Defense Business Brief: Lockheed-Aerojet suit clouds M&A outlook; Oshkosh’s hybrid JLTV, Pentagon needs new computers; and more
The Federal Trade Commission’s suit to block Lockheed Martin’s planned buy of Aerojet Rocketdyne is reverberating throughout the defense industry. More than a half-dozen defense executives I spoke with this week believe the FTC ruling will lead to fewer large mergers and acquisitions for the rest of the Biden administration.
“This is the agency's first litigated defense merger challenge in decades,” the FTC noted early in its Tuesday statement.
“The fact that the FTC highlighted that in its first paragraph…while it is a statement of fact, it potentially suggests a changed attitude toward defense industry consolidation in a very consolidated marketplace,” said Jeff Bialos, an antitrust lawyer who served as deputy defense undersecretary for industrial affairs from 1999 to 2000.
The FTC rejected Lockheed’s proposal for what’s known as a behavioral remedy, a measure that would have required the company to supply rocket motors to its competitors. The proposal was similar to the one the FTC imposed on Northrop Grumman when it bought Orbital ATK in 2018.
“The clear headline, in my view, [is] that the FTC declined to use a behavioral remedy, as they did in the Northrop-Orbital case and as they [have] in a number of defense cases,” Bialos said.
Several executives worry that the FTC has weakened the Defense Department’s place in antitrust reviews. We still don’t know whether the Pentagon supported the deal. DOD released a benign statement talking about its role in the process. In its court filing, the FTC redacted the Pentagon’s opinion on the sale.
Lockheed has until Feb. 24 to decide whether to defend itself in court or step away from the deal. Meanwhile, Aerojet’s future is unclear. The company is an essential supplier of rocket motors. For the past year and change, Lockheed argued it would make Aerojet a more viable supplier as the Pentagon has an increased demand for missiles. Aerojet’s stock fell sharply this week after the FTC announced its decision.
Defense consultant Loren Thompson wrote that Aerojet could become a private equity target. Some questioned whether the FTC would allow other defense companies without a missile business to acquire Aerojet. Only time will tell.
Oshkosh unveiled a hybrid Joint Light Tactical Vehicle, branded eJLTV. The truck runs on batteries that charge when it's using its diesel engine. “The eJLTV is capable of running fully electric and offers our military customers an affordable way to electrify their light tactical wheeled vehicle fleets without compromising the off road performance or superior protection necessary in combat operations,” CEO John Pfeifer, the company’s president and CEO, said Wednesday on the company’s quarterly earnings call. “We believe this represents a very strong technical advantage for JLTV customers.”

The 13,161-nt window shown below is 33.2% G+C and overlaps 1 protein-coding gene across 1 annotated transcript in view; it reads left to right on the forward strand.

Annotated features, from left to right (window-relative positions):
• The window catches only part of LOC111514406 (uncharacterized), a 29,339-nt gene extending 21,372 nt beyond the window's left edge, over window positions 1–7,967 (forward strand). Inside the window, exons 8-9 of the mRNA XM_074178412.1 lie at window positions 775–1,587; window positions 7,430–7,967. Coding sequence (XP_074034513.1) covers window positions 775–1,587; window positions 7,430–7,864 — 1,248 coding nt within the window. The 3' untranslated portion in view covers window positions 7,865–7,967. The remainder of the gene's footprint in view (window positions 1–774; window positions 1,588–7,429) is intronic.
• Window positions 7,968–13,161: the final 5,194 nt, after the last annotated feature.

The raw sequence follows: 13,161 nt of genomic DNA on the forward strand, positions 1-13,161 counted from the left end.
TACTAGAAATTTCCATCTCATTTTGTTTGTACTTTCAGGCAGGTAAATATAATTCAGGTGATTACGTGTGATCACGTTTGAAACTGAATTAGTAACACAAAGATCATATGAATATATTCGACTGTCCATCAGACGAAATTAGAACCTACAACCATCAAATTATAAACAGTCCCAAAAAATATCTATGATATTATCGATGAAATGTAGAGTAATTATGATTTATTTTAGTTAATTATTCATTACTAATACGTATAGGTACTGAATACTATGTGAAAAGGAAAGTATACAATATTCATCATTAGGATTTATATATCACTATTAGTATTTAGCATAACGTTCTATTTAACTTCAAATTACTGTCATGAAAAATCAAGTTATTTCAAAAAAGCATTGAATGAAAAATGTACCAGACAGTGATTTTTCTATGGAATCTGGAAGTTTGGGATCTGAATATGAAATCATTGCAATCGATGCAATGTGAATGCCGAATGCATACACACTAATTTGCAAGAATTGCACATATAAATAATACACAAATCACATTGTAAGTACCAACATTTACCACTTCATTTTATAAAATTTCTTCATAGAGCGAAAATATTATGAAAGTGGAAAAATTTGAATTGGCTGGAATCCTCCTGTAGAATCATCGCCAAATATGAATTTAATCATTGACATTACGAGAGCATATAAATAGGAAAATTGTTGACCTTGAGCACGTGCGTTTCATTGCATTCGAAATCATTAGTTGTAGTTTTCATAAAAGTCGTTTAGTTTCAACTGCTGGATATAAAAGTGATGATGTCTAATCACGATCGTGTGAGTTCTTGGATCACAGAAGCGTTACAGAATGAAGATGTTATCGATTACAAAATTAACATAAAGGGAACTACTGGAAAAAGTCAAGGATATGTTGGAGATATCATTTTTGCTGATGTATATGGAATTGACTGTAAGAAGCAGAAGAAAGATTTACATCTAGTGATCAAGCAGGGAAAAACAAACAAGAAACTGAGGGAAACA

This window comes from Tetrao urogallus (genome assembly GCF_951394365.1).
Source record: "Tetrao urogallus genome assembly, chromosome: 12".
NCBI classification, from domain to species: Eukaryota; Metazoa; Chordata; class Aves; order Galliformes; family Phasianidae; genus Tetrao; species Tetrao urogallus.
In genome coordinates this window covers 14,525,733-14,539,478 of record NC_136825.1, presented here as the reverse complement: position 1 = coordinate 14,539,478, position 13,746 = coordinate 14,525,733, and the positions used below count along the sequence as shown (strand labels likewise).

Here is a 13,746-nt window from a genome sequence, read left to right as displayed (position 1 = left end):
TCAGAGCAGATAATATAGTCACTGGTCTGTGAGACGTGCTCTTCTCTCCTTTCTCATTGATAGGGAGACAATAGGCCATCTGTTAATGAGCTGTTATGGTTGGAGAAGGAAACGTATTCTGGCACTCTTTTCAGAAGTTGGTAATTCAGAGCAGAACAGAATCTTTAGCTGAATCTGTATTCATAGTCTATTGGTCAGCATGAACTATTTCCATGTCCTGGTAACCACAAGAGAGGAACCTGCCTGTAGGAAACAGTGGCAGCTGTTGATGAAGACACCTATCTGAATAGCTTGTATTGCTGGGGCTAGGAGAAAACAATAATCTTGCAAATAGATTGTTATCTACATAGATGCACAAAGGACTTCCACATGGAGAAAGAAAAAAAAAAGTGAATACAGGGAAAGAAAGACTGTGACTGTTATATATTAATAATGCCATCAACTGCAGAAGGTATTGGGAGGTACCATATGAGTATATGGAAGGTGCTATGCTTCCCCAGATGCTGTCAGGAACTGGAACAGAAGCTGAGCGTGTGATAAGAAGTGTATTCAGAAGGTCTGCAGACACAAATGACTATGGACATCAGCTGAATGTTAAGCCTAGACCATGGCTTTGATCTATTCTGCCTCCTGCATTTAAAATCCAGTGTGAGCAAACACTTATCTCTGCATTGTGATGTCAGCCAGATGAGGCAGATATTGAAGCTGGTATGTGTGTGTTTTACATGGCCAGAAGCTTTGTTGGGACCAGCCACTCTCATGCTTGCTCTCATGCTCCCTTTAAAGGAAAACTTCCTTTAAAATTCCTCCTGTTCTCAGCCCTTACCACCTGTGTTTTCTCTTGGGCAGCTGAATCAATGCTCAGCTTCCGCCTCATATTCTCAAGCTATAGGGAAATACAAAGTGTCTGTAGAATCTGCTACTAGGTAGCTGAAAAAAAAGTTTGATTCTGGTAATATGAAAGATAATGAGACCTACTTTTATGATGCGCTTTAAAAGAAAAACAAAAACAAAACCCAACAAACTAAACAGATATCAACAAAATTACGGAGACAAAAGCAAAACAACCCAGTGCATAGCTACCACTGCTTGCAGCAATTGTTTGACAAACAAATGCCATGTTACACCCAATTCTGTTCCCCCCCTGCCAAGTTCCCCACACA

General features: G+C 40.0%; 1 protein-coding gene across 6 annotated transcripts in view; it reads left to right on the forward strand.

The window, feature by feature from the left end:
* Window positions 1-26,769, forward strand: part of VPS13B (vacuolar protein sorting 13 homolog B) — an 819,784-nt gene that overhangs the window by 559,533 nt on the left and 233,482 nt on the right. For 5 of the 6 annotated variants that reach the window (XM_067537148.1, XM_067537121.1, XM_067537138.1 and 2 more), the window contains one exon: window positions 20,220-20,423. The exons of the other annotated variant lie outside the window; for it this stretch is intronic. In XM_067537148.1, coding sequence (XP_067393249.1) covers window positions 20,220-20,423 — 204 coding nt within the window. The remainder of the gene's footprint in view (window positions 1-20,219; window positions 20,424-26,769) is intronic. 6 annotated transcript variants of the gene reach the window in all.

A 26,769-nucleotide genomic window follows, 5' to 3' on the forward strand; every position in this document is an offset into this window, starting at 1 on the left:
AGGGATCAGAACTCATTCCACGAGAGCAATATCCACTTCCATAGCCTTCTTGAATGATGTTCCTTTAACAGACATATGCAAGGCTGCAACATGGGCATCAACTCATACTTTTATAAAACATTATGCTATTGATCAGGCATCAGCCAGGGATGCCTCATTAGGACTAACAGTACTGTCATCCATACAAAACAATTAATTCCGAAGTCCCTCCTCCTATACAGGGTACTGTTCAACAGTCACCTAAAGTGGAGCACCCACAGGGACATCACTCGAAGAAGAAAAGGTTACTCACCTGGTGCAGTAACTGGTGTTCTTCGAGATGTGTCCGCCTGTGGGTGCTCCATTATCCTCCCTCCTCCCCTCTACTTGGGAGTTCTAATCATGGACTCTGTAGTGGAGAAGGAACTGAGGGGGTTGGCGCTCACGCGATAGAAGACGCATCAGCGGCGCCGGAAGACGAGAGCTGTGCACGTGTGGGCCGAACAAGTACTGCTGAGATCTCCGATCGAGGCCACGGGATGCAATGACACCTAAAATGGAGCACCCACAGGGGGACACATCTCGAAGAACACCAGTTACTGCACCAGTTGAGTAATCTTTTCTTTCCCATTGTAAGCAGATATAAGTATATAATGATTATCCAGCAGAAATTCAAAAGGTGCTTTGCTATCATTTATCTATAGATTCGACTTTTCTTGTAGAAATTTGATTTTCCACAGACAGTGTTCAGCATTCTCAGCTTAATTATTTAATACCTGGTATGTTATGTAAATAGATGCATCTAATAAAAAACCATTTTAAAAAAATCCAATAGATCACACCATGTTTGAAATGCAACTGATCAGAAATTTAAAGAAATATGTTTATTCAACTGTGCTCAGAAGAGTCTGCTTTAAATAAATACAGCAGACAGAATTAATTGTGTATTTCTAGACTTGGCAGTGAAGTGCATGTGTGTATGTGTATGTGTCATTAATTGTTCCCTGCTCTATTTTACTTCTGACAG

That’s because when running on batteries, the truck is silent, just like electric cars. But since it also has a diesel engine, it doesn’t need to be plugged in to charge, like a fully electric vehicle. The hybrid truck can also use its batteries to power other equipment, Oshkosh says.
So why does this all matter? The Army is recompeting its JLTV contract this year. Oshkosh is expected to compete against GM Defense, Navistar, and AM General. While the Army might not be looking at buying a hybrid JLTV yet, Oshkosh developing one on its own shows the company is making investments in its products for the future.
The Pentagon’s testing office is out with its annual assessment of dozens of weapon programs. But this year’s public report is a bit different in that it doesn’t get into the details of problems with specific projects. Valerie Insinna over at Breaking Defense reported in December that the Director of Operational Test & Evaluation office would restrict what’s made public out of fear it would allow America’s enemy to exploit the deficiencies in the military’s weapons. Congress was given an unfiltered report. FWIW, this year’s public report references the “Controlled Unclassified Information” version 40 times.
The Pentagon really, really, really, really needs new computers. That’s according to Maj. Mike Kanaan, the director of operations at the Air Force/MIT Artificial Intelligence Accelerator. Kanaan this week tweeted “an open letter echoing some recent servicemember frustrations regarding computers in the Department of Defense. These are voices that have gone unheard for far too long.” You really should read this, here.
Weekend reading: The Government Accountability Office is warning that the Air Force is looking to use unproven technologies in Boeing’s redesign of the KC-46 tanker’s refueling system. “But the Air Force now plans to commit to the new design of the remote vision system before all of the technologies are adequately developed—risking further delays and increased costs,” GAO said in a new report that you can read here.
From Defense One
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